Saturday 11 April 2020

#BlogTour 18 Tiny Deaths by Bruce Goldfarb

Today it's a pleasure to take part in the BlogTour 18 Tiny Deaths: The Untold Story of Frances Glessner Lee and the Invention of Modern Forensics by Bruce Goldfarb
About the Author
Bruce Goldfarb is the executive assistant to the Chief Medical Examiner for the State of Maryland, US, where the Nutshell Studies of Unexplained Death are housed. He gives conducted tours of the facility and is also a trained forensic investigator. He began his career as a paramedic before working as a journalist, reporting on medicine, science and health.

He collaborated with Susan Marks - the documentary filmmaker who produced the 2012 film about Frances Glessner Lee and the Nutshells titled Of Dolls and Murder.

Follow @bruce_goldfarb on Twitter, on Amazon, on Goodreads, Visit brucegoldfarb.comBuy 18 Tiny Deaths

About the book
18 Tiny Deaths is the remarkable story of how one woman changed the face of murder investigation forever.

Born in 1878, Frances Glessner Lee’s world was set to be confined to the domestic sphere. She was never expected to have a career, let alone one steeped in death and depravity. Yet she was to become known as ‘the mother of forensic science’.

This is her story.

Frances Glessner Lee’s mission was simple: she wanted to train detectives to ‘convict the guilty, clear the innocent and find the truth in a nutshell’. This was a time of widespread corruption, amateur sleuthing and bungled cases. With the help of her friend, the pioneering medical examiner George Magrath, Frances set out to revolutionise police investigation.

Her relentless pursuit of justice led her to create ‘The Nutshell Studies of Unexplained Death’, a series of dollhouse-sized crime scene dioramas depicting actual cases in exquisitely minute detail that Lee used to teach homicide investigators.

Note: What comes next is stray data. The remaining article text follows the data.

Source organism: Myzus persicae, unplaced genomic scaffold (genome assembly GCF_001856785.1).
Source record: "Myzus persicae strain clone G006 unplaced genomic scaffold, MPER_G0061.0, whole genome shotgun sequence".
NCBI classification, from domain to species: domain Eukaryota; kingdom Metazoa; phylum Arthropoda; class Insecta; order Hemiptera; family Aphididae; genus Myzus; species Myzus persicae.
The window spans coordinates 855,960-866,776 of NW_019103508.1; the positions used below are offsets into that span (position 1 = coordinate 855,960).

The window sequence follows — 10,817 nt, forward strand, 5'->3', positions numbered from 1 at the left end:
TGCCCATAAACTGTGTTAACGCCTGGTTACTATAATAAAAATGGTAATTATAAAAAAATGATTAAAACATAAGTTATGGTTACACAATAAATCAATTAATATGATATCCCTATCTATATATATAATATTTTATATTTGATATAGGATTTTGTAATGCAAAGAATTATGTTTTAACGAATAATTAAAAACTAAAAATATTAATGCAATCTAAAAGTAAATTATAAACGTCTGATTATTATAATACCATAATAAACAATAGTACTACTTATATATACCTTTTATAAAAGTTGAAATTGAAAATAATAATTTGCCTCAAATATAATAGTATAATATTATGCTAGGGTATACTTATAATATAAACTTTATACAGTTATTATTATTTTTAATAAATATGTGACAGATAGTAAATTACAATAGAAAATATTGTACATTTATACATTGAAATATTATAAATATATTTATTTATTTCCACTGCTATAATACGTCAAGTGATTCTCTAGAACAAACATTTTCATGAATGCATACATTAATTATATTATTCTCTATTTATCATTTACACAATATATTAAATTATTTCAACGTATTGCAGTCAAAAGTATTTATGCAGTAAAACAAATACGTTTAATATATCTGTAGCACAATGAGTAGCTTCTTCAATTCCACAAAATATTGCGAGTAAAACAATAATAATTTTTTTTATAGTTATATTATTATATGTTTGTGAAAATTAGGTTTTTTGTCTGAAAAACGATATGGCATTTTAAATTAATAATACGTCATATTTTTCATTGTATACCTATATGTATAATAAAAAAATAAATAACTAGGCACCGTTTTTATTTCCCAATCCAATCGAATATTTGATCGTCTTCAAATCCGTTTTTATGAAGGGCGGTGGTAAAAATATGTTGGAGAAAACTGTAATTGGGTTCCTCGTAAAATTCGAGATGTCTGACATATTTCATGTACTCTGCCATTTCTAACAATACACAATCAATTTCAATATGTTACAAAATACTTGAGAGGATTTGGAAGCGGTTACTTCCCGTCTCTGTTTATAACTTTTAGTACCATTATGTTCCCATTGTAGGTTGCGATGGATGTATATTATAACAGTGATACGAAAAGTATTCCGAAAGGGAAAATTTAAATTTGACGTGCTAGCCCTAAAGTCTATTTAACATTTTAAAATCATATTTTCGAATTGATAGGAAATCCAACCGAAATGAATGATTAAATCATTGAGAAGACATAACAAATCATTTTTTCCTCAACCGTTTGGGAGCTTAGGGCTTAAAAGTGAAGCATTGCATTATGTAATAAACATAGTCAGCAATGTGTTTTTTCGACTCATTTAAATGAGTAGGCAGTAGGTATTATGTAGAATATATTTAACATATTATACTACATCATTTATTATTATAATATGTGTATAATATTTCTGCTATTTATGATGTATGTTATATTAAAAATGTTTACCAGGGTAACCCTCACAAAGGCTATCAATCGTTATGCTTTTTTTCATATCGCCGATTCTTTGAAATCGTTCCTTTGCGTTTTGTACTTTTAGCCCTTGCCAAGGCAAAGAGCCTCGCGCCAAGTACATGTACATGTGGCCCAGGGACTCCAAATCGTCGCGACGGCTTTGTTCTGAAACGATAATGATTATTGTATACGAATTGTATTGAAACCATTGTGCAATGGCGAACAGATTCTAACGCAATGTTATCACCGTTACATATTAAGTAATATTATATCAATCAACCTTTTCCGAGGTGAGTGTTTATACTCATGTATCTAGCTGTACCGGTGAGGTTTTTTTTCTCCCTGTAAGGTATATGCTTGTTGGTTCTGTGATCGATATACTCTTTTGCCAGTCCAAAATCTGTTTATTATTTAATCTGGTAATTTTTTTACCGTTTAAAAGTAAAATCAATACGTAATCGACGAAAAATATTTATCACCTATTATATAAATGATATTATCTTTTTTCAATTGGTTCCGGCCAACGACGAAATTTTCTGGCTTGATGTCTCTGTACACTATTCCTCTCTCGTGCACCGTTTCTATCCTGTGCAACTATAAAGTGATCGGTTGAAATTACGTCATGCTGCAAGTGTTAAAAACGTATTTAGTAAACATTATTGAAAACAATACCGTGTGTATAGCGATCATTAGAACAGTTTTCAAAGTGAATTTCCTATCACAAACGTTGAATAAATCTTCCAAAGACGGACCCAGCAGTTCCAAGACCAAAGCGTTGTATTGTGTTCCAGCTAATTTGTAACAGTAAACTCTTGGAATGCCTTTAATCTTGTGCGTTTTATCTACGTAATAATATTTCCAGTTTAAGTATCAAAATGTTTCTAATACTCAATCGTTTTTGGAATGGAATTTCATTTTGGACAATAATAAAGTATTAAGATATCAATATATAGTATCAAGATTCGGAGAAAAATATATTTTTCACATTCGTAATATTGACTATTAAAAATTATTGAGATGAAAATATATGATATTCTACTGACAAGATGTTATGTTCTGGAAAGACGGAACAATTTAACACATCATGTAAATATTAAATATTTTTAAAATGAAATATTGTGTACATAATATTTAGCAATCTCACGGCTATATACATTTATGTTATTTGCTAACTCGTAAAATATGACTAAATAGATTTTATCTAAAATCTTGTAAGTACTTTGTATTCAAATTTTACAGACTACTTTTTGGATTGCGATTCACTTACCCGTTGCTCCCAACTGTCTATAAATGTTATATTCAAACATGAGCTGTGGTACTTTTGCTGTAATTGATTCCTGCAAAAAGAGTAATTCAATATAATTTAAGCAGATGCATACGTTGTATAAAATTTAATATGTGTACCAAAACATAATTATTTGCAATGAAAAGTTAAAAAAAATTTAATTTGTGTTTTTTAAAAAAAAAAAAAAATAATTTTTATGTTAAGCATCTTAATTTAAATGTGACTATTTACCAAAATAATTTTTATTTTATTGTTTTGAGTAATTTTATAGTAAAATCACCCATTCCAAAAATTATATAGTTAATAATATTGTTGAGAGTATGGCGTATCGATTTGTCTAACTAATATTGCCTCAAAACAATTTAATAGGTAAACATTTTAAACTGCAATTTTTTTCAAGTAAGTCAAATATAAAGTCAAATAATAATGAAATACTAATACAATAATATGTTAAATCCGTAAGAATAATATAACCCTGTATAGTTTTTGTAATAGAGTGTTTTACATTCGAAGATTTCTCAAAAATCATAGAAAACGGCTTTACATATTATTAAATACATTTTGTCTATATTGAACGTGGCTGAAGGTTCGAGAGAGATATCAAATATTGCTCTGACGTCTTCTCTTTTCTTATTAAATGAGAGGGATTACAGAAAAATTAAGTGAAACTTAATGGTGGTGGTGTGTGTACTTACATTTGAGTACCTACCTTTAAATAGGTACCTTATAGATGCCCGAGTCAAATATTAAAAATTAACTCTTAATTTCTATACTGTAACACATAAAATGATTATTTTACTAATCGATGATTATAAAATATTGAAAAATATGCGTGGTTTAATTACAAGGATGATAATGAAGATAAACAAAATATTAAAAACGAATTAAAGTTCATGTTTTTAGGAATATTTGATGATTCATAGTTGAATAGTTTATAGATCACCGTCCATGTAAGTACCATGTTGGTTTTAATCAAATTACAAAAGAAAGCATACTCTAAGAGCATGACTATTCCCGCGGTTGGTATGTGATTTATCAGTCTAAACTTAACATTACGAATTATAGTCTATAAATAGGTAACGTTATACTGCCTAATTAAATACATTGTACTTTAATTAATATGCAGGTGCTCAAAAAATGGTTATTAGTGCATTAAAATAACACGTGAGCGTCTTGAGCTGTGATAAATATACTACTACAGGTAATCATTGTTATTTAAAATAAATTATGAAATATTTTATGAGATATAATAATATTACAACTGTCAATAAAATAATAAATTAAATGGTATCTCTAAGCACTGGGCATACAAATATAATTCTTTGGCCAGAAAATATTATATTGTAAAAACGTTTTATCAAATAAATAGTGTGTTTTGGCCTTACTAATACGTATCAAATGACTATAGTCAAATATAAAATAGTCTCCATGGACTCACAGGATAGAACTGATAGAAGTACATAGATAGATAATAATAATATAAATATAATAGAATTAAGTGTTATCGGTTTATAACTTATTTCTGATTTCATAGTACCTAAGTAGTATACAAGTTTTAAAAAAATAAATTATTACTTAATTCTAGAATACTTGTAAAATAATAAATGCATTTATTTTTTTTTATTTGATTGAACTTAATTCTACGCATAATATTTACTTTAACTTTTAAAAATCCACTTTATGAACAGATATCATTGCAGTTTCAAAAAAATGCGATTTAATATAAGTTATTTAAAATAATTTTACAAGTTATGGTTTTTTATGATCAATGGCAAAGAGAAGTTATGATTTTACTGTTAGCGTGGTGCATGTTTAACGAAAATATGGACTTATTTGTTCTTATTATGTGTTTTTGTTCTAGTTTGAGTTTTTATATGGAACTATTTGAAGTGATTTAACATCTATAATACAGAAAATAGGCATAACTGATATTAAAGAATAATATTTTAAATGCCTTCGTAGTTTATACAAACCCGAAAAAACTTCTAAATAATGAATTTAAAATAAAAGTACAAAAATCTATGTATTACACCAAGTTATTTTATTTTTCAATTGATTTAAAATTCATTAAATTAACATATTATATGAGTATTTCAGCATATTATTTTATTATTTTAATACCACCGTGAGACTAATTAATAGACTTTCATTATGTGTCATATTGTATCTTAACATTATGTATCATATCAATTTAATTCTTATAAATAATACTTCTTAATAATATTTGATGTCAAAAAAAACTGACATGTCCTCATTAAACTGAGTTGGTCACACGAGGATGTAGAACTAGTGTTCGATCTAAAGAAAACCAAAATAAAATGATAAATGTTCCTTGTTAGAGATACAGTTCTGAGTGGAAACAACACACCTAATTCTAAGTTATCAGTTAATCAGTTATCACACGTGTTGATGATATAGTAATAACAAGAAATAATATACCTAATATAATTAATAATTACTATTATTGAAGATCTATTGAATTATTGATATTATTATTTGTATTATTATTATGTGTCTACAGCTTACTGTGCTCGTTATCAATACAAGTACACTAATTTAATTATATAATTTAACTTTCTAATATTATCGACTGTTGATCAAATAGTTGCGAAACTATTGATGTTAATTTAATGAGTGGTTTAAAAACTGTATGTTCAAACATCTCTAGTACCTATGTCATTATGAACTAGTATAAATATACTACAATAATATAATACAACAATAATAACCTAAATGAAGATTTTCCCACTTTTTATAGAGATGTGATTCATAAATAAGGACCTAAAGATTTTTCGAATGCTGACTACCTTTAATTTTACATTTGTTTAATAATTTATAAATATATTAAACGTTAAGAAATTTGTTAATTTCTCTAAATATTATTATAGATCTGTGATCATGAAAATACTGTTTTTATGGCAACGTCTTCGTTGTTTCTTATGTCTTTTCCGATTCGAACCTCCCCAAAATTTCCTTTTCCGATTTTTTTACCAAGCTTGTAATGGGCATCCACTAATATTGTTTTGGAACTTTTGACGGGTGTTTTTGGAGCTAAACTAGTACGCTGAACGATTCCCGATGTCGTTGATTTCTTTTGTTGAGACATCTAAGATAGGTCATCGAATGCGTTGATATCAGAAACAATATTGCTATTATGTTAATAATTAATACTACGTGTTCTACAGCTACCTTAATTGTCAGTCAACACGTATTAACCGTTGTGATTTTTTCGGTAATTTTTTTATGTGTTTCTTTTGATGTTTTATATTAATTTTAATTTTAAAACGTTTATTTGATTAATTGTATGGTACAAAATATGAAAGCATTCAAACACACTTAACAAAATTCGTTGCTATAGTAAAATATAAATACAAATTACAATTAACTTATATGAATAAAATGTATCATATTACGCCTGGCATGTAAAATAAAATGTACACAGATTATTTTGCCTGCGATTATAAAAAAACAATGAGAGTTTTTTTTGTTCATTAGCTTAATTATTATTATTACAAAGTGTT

They were first used in homicide seminars at Harvard Medical School in the 1930s, and then became part of the longest running and still the highest regarded police training seminar in America.

Celebrated the world over by scientists, artists and miniaturists, these macabre scenes helped to establish her legendary reputation as ‘the mother of modern forensics’, influencing people the world over, including Scotland Yard. Frances wanted justice for all. She became instrumental in elevating murder investigation to a scientific discipline.

'Follow the evidence where it leads' - Frances Glessner Lee presented facts not speculation. Indeed it is the milestone of forensic science that those investigating ensure they not lead the evidence to where they think it should lead them.

Lee changed the face of crime investigations by creating 18 dollhouse-sized dioramas of crime scenes in order to teach investigators about collecting evidence and using every small detail to come to their possible conclusions.

With all the modern technology advancements in police and forensic science, especially in the last three to four decades, one wouldn't be remiss in thinking that the Nutshell Studies are obsolete. They aren't and never will be. They are not only a fascinating piece of crime-solving police science history they were and possibly still are an irreplaceable teaching tool - well perhaps before the age of virtual imagery.

They are in their own way, each and every one, small boxes of intricate art, which to this day are still revealing new details.

I found it quite paradox that a book about a woman who struggled to make her place in a field ruled by men because of her gender, although it was certainly easier given the position of her family in society, that a lot of this story was about the men in her life and the ones who surrounded her.

Then again wasn't that the way of the world and often still is - that the accomplishments of women pale in comparison to those of the opposite gender. Fortunately her legacy and contribution to forensic science and crime scene investigation will always be part of history, and so it should be.

Buy 18 Tiny Deaths at Amazon Uk or go to Goodreads for any other retailer. Publisher: Endeavour; pub date 2 April 2020 - £16.99 Hardback (including 16 pages of colour photographs). Buy at Amazon com.

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